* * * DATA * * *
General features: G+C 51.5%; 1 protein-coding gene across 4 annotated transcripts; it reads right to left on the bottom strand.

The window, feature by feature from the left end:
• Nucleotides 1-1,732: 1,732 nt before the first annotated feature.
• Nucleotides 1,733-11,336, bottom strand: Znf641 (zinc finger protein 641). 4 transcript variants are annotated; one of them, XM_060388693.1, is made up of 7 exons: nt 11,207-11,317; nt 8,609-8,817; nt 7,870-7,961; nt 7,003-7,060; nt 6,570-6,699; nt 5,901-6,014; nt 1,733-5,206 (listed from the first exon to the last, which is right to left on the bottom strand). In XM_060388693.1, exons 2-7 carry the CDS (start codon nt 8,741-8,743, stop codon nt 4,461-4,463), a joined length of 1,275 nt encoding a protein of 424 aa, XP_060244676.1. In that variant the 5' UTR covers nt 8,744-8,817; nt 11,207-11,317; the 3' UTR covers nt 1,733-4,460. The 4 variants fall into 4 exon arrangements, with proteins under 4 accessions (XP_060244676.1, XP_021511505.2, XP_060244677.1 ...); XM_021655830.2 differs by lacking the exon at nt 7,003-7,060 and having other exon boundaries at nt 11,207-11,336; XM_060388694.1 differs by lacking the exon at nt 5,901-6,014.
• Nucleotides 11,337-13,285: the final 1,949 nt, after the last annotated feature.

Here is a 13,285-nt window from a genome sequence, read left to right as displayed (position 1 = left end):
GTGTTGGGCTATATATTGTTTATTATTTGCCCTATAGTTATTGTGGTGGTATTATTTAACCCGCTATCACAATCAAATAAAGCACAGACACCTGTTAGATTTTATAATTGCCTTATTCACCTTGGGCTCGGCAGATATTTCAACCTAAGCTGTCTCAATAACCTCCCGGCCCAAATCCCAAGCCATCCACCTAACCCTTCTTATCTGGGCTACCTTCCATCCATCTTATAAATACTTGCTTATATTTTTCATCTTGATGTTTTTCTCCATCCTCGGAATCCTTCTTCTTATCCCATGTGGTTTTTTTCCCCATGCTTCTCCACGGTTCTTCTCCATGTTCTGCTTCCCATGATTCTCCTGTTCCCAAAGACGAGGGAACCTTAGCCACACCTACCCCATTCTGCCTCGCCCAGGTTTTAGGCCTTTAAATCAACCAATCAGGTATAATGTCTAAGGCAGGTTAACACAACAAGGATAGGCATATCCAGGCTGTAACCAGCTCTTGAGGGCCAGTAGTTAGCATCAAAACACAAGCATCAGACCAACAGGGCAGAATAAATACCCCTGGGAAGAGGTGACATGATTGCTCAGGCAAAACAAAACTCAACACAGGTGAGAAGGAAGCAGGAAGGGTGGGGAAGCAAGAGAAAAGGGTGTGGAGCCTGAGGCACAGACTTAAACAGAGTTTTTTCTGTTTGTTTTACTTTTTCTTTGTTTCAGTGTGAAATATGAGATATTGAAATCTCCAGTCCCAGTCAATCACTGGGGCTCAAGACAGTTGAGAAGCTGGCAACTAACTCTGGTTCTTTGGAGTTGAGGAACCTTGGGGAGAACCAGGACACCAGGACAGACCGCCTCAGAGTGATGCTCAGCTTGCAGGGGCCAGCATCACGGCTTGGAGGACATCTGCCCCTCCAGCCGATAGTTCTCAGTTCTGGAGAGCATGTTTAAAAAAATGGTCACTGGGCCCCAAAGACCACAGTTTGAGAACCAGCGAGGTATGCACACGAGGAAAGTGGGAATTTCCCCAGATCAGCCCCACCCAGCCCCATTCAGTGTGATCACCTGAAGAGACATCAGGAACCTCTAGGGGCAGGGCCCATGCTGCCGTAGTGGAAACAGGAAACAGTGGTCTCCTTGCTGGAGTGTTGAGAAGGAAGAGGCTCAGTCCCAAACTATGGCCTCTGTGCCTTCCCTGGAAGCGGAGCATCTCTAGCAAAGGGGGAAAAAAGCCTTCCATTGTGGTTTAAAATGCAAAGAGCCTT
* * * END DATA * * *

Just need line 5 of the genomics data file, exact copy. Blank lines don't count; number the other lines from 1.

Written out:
• Nucleotides 11,337-13,285: the final 1,949 nt, after the last annotated feature.